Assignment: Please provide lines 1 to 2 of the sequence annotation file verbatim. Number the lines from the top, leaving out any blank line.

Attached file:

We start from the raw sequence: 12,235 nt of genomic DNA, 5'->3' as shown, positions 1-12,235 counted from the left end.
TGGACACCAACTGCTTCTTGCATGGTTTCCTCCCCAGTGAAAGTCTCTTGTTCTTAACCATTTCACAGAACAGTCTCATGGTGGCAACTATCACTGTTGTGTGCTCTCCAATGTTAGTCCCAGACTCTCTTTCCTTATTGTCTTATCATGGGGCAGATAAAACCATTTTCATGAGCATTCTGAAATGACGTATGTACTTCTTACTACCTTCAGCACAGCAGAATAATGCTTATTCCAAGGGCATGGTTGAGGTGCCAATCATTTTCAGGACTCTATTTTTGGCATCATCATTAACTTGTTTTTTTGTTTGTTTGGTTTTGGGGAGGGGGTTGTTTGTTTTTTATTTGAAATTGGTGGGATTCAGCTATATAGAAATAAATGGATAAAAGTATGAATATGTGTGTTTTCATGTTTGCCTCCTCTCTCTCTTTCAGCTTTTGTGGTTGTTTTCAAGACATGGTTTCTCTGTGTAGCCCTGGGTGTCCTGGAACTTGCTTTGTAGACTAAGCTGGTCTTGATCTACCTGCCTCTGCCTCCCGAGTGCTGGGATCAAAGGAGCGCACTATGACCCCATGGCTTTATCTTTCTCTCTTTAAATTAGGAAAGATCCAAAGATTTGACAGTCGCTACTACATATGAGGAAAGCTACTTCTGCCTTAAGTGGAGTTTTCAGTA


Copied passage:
We start from the raw sequence: 12,235 nt of genomic DNA, 5'->3' as shown, positions 1-12,235 counted from the left end.
TGGACACCAACTGCTTCTTGCATGGTTTCCTCCCCAGTGAAAGTCTCTTGTTCTTAACCATTTCACAGAACAGTCTCATGGTGGCAACTATCACTGTTGTGTGCTCTCCAATGTTAGTCCCAGACTCTCTTTCCTTATTGTCTTATCATGGGGCAGATAAAACCATTTTCATGAGCATTCTGAAATGACGTATGTACTTCTTACTACCTTCAGCACAGCAGAATAATGCTTATTCCAAGGGCATGGTTGAGGTGCCAATCATTTTCAGGACTCTATTTTTGGCATCATCATTAACTTGTTTTTTTGTTTGTTTGGTTTTGGGGAGGGGGTTGTTTGTTTTTTATTTGAAATTGGTGGGATTCAGCTATATAGAAATAAATGGATAAAAGTATGAATATGTGTGTTTTCATGTTTGCCTCCTCTCTCTCTTTCAGCTTTTGTGGTTGTTTTCAAGACATGGTTTCTCTGTGTAGCCCTGGGTGTCCTGGAACTTGCTTTGTAGACTAAGCTGGTCTTGATCTACCTGCCTCTGCCTCCCGAGTGCTGGGATCAAAGGAGCGCACTATGACCCCATGGCTTTATCTTTCTCTCTTTAAATTAGGAAAGATCCAAAGATTTGACAGTCGCTACTACATATGAGGAAAGCTACTTCTGCCTTAAGTGGAGTTTTCAGTA